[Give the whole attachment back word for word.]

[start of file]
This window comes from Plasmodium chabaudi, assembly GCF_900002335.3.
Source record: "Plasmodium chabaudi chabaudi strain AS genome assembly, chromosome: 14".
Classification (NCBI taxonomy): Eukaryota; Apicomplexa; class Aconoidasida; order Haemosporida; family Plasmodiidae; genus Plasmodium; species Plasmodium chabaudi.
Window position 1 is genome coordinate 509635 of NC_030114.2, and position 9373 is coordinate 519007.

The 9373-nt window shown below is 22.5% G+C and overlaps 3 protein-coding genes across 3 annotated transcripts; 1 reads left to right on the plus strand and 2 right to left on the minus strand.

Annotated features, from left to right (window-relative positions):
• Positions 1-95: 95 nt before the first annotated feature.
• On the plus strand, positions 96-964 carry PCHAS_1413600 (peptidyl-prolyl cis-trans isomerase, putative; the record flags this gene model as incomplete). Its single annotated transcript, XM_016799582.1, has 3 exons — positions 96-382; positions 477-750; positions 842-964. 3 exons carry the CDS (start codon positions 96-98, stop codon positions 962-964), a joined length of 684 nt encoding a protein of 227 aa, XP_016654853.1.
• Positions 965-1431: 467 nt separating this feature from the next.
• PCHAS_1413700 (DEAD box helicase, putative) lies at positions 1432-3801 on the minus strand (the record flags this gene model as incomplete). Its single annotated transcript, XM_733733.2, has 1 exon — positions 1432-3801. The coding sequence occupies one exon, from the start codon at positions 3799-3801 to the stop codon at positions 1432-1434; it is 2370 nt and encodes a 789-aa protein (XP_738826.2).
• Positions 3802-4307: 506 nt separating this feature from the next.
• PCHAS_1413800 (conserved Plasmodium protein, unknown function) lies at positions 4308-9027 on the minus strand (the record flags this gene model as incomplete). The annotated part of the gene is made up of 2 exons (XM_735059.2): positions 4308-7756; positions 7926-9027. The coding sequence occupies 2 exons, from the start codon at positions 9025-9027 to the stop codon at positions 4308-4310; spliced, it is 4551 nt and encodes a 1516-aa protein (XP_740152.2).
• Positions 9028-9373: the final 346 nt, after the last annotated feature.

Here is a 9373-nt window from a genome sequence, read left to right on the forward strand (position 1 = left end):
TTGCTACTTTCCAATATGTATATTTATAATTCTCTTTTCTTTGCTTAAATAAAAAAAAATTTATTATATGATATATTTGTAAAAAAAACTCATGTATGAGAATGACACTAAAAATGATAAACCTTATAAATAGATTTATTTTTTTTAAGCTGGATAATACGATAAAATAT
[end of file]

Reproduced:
This window comes from Plasmodium chabaudi, assembly GCF_900002335.3.
Source record: "Plasmodium chabaudi chabaudi strain AS genome assembly, chromosome: 14".
Classification (NCBI taxonomy): Eukaryota; Apicomplexa; class Aconoidasida; order Haemosporida; family Plasmodiidae; genus Plasmodium; species Plasmodium chabaudi.
Window position 1 is genome coordinate 509635 of NC_030114.2, and position 9373 is coordinate 519007.

The 9373-nt window shown below is 22.5% G+C and overlaps 3 protein-coding genes across 3 annotated transcripts; 1 reads left to right on the plus strand and 2 right to left on the minus strand.

Annotated features, from left to right (window-relative positions):
• Positions 1-95: 95 nt before the first annotated feature.
• On the plus strand, positions 96-964 carry PCHAS_1413600 (peptidyl-prolyl cis-trans isomerase, putative; the record flags this gene model as incomplete). Its single annotated transcript, XM_016799582.1, has 3 exons — positions 96-382; positions 477-750; positions 842-964. 3 exons carry the CDS (start codon positions 96-98, stop codon positions 962-964), a joined length of 684 nt encoding a protein of 227 aa, XP_016654853.1.
• Positions 965-1431: 467 nt separating this feature from the next.
• PCHAS_1413700 (DEAD box helicase, putative) lies at positions 1432-3801 on the minus strand (the record flags this gene model as incomplete). Its single annotated transcript, XM_733733.2, has 1 exon — positions 1432-3801. The coding sequence occupies one exon, from the start codon at positions 3799-3801 to the stop codon at positions 1432-1434; it is 2370 nt and encodes a 789-aa protein (XP_738826.2).
• Positions 3802-4307: 506 nt separating this feature from the next.
• PCHAS_1413800 (conserved Plasmodium protein, unknown function) lies at positions 4308-9027 on the minus strand (the record flags this gene model as incomplete). The annotated part of the gene is made up of 2 exons (XM_735059.2): positions 4308-7756; positions 7926-9027. The coding sequence occupies 2 exons, from the start codon at positions 9025-9027 to the stop codon at positions 4308-4310; spliced, it is 4551 nt and encodes a 1516-aa protein (XP_740152.2).
• Positions 9028-9373: the final 346 nt, after the last annotated feature.

Here is a 9373-nt window from a genome sequence, read left to right on the forward strand (position 1 = left end):
TTGCTACTTTCCAATATGTATATTTATAATTCTCTTTTCTTTGCTTAAATAAAAAAAAATTTATTATATGATATATTTGTAAAAAAAACTCATGTATGAGAATGACACTAAAAATGATAAACCTTATAAATAGATTTATTTTTTTTAAGCTGGATAATACGATAAAATAT